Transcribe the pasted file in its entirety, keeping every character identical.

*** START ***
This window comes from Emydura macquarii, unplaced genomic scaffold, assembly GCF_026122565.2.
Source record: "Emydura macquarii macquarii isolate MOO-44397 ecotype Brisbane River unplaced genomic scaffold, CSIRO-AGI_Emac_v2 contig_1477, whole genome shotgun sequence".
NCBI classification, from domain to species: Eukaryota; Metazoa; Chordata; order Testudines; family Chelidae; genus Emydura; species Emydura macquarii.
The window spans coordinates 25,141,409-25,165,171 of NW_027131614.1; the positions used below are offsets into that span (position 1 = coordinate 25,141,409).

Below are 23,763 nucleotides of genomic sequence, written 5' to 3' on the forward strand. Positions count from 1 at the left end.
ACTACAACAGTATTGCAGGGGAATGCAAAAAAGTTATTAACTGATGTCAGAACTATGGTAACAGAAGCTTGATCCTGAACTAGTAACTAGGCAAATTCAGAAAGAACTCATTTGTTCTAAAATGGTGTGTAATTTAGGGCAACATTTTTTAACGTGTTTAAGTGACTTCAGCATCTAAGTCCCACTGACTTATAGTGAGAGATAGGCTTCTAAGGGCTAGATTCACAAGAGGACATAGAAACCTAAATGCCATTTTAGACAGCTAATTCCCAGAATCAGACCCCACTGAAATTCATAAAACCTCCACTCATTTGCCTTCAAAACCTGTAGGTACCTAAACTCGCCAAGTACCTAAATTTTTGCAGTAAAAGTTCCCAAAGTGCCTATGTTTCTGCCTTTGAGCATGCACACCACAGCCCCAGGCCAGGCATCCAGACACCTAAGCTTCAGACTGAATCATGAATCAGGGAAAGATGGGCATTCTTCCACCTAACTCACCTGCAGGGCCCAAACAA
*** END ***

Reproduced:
This window comes from Emydura macquarii, unplaced genomic scaffold, assembly GCF_026122565.2.
Source record: "Emydura macquarii macquarii isolate MOO-44397 ecotype Brisbane River unplaced genomic scaffold, CSIRO-AGI_Emac_v2 contig_1477, whole genome shotgun sequence".
NCBI classification, from domain to species: Eukaryota; Metazoa; Chordata; order Testudines; family Chelidae; genus Emydura; species Emydura macquarii.
The window spans coordinates 25,141,409-25,165,171 of NW_027131614.1; the positions used below are offsets into that span (position 1 = coordinate 25,141,409).

Below are 23,763 nucleotides of genomic sequence, written 5' to 3' on the forward strand. Positions count from 1 at the left end.
ACTACAACAGTATTGCAGGGGAATGCAAAAAAGTTATTAACTGATGTCAGAACTATGGTAACAGAAGCTTGATCCTGAACTAGTAACTAGGCAAATTCAGAAAGAACTCATTTGTTCTAAAATGGTGTGTAATTTAGGGCAACATTTTTTAACGTGTTTAAGTGACTTCAGCATCTAAGTCCCACTGACTTATAGTGAGAGATAGGCTTCTAAGGGCTAGATTCACAAGAGGACATAGAAACCTAAATGCCATTTTAGACAGCTAATTCCCAGAATCAGACCCCACTGAAATTCATAAAACCTCCACTCATTTGCCTTCAAAACCTGTAGGTACCTAAACTCGCCAAGTACCTAAATTTTTGCAGTAAAAGTTCCCAAAGTGCCTATGTTTCTGCCTTTGAGCATGCACACCACAGCCCCAGGCCAGGCATCCAGACACCTAAGCTTCAGACTGAATCATGAATCAGGGAAAGATGGGCATTCTTCCACCTAACTCACCTGCAGGGCCCAAACAA